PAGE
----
More Things to Do in Germany
The Brandenburg Gate (or Brandenburger Tor) is one of Berlin’s original city gates, erected in 1791. It marks the entry to the Under den Linden avenue as part of the ceremonial boulevard that led to the Prussian monarchs’ royal seat.
The classical monument is topped by a chariot driven by a winged goddess, which was briefly carted off to Paris by Napoleon as booty.
During the Cold War, the Brandenburg Gate could not be accessed from East or West Germany, making it a particularly poignant symbol after reunification.
The Frauenkirche in Dresden was built between 1726 and 1743. Its dome collapsed on Feb. 15, 1945 during the bombings of World War II. After the war, the ruins of the church were left as a war memorial. Once Dresden and the rest of East Germany were reunified with West Germany, reconstruction on the church began and was completed by 2005. As much as possible, the reconstruction of the church followed the original plans and methods and used the original materials. The church now serves as a symbol of reconciliation.
The reconstruction of the church was supported by donations from people all around the world. In order to honor those who donated, the church set up an exhibition area, which explains what was left after the destruction and what was was needed to start the rebuilding process. The exhibit includes original documents and finds from the archeological site.
The Old Heidelberg University, Germany's oldest university, was build in the early 1700s. It now holds the Rector's Office, the Old Assembly Hall, and the University Museum. The museum shows the history of the university beginning with its foundation in 1386 through today. Exhibits, portraits, and documents explain this history in three different sections. There's one about the Palatinate electors, one about the Baden era, and one about the twentieth century. In addition to the permanent exhibits, every few months there is a new special exhibit opens.
In the square in front of the building is a fountain of a lion, called Löwenbrunnen. The lion was the symbol of the Palatinate. At the back of the Old University, visitors can see the student prison, which was in use until 1914 and is now one of the most popular attractions in the city. Students could be put in the prison from two days to four weeks depending on the offense, although life there was quite comfortable.
Neuschwanstein Castle was commissioned as the private refuge for Ludwig II of Bavaria, but opened to the public immediately after his death in 1886. Now recognizable as the inspiration for Disney's Sleeping Beauty Castle, Neuschwanstein is one of the most popular castles in Europe. The fairytale charm of Neuschwanstein Castle is also felt from the idyllic scenery of the Bavarian Alps. During the winter, some of the best views of the snow-capped mountains can be seen from the palace grounds.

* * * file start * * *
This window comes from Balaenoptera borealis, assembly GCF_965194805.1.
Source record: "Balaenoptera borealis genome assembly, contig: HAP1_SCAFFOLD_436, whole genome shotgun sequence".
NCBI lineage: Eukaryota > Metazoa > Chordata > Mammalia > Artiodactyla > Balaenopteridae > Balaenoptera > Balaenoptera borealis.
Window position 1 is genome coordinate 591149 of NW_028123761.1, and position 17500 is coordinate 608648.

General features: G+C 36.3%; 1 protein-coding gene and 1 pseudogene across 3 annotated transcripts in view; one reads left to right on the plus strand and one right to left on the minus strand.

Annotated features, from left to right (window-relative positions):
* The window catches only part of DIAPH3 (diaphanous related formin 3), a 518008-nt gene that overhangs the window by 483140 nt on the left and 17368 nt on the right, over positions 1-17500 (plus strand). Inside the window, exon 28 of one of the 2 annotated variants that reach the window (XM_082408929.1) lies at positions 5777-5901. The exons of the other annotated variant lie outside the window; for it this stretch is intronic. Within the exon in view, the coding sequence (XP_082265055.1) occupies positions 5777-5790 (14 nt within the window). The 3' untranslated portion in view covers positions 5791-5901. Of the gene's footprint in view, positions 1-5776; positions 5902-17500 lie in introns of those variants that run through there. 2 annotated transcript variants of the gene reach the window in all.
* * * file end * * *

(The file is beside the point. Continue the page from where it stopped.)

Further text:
The picture cycles in the castle were inspired by the operas of Richard Wagner, to whom the king dedicated the castle, and the corresponding medieval legends from his works. The throne room is magnificently decorated with frescos of angels, ironically the king died before the actual throne was built. Despite the medieval motif of the decor, the castle was actually outfitted with latest technology of the time with running water and central heating.
Inaugurated in 1880 Frankfurt’s Old Opera House (Alte Oper) was among Germany’s elite opera houses during its 20th-century heyday, but by 1951 the building had been badly damaged by fire and a new Opera house had sprung up to take its place. Further damage was sustained throughout the war years and it wasn’t until 1981 that the Old Opera House, saved from demolition by a public petition, was reconstructed and reopened.
With its exteriors and entrance hall restored to reflect the Renaissance design of original architect Richard Lucae, the Old Opera House is now serving out its days as a magnificent concert hall and congress center. After being fated with the post-war nickname of ‘Germany’s most beautiful ruin’, the modern Alte Oper complex is now one of the city’s leading concert venues, hosting around 300 classical and popular music events throughout the year and drawing many additional visitors to its atmospheric onsite café.
The baroque Protestant Church of St. Michaelis - or Michaeliskirche - is a Hamburg landmark. Its famous clock tower soaring above the city roofs has been a beacon for sailors since the 1680s.